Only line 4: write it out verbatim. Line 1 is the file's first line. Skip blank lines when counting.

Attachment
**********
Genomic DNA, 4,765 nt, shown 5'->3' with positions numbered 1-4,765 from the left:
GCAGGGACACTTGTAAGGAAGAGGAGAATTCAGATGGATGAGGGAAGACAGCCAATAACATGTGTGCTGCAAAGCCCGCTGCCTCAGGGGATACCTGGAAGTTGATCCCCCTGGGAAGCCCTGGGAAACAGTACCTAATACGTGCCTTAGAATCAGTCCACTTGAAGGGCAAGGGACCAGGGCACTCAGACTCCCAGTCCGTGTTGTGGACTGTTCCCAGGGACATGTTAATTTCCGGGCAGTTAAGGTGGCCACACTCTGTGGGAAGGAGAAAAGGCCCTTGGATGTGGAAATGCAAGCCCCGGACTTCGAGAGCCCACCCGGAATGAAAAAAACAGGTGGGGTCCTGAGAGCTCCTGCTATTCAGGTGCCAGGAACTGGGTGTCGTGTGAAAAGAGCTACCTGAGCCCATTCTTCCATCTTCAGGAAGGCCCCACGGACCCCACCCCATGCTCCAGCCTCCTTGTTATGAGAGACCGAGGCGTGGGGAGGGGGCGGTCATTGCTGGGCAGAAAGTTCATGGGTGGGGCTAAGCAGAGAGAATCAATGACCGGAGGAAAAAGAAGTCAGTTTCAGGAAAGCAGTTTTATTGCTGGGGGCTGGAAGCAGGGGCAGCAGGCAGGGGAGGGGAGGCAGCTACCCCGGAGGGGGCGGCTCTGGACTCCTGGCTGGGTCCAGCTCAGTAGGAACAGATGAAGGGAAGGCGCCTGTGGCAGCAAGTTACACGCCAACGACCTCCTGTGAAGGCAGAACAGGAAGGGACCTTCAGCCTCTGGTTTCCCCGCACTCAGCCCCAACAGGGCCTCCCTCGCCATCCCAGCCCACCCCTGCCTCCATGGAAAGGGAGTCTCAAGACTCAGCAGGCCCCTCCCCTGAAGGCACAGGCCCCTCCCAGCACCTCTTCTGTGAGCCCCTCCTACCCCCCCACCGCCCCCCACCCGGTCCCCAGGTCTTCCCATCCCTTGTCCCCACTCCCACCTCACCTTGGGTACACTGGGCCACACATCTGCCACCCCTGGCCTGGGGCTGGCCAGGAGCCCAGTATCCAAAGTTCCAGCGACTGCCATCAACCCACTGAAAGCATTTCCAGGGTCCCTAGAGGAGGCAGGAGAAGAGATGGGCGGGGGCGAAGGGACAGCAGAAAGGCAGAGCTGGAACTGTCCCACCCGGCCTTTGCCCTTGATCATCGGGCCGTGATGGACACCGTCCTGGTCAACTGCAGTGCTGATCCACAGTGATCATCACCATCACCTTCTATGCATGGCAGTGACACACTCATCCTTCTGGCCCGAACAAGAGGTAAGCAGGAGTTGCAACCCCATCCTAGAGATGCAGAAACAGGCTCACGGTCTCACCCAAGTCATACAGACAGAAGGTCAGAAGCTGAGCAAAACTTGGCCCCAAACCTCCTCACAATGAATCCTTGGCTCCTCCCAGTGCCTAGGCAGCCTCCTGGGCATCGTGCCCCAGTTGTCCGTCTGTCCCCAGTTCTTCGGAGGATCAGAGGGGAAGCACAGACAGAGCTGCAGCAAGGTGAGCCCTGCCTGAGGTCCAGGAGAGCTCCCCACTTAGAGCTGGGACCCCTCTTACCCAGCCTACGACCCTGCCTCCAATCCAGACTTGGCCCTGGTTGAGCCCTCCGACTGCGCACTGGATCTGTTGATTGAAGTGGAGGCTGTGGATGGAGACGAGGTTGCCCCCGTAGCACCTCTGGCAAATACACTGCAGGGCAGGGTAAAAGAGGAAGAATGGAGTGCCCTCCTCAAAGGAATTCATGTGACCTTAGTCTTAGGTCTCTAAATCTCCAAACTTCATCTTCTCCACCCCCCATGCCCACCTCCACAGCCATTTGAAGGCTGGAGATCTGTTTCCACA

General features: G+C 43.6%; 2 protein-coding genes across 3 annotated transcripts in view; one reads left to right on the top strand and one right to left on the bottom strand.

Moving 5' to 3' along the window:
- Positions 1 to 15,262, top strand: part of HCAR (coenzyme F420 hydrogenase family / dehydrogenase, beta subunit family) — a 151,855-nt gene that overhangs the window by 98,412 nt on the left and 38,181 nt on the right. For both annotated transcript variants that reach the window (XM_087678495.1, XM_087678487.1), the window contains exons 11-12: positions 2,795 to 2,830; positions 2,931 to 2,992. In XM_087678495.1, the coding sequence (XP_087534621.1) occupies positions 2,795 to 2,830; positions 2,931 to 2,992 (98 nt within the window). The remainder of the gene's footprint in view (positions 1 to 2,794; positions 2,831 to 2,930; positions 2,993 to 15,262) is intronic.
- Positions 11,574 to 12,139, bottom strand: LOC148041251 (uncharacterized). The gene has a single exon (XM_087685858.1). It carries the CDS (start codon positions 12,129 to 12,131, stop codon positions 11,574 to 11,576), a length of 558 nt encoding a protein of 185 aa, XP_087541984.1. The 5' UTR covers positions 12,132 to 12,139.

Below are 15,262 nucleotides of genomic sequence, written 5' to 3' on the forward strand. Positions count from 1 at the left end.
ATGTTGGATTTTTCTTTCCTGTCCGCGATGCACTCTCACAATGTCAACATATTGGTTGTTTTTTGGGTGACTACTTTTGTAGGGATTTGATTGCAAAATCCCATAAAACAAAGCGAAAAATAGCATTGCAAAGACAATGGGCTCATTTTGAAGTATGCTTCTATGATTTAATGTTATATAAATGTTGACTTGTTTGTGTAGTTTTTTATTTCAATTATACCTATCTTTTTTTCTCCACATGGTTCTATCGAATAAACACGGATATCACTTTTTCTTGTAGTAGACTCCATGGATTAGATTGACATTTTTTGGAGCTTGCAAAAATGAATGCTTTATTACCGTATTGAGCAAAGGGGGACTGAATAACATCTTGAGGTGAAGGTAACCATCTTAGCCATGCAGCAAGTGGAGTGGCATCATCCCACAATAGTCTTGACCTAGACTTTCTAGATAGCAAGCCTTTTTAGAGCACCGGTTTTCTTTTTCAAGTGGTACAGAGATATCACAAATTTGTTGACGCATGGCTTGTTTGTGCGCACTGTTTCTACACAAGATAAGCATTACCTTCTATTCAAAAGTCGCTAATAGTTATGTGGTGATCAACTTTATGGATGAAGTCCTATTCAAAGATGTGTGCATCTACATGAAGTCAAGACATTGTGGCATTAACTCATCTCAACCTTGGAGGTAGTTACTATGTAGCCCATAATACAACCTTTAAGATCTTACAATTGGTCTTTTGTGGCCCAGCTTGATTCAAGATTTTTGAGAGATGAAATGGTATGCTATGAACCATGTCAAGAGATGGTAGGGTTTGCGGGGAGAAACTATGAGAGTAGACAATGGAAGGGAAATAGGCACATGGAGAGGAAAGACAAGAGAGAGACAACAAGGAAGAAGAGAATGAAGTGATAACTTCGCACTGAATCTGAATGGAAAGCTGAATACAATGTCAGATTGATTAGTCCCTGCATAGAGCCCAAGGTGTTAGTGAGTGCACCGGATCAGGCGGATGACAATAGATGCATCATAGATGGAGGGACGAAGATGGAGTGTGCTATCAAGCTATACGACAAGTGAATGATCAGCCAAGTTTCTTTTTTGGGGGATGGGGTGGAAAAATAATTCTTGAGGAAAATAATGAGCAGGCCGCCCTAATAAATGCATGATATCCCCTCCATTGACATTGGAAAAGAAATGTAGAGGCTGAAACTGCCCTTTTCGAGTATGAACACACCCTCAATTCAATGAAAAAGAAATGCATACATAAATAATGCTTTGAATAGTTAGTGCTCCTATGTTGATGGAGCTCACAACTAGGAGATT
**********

Moving 5' to 3' along the window: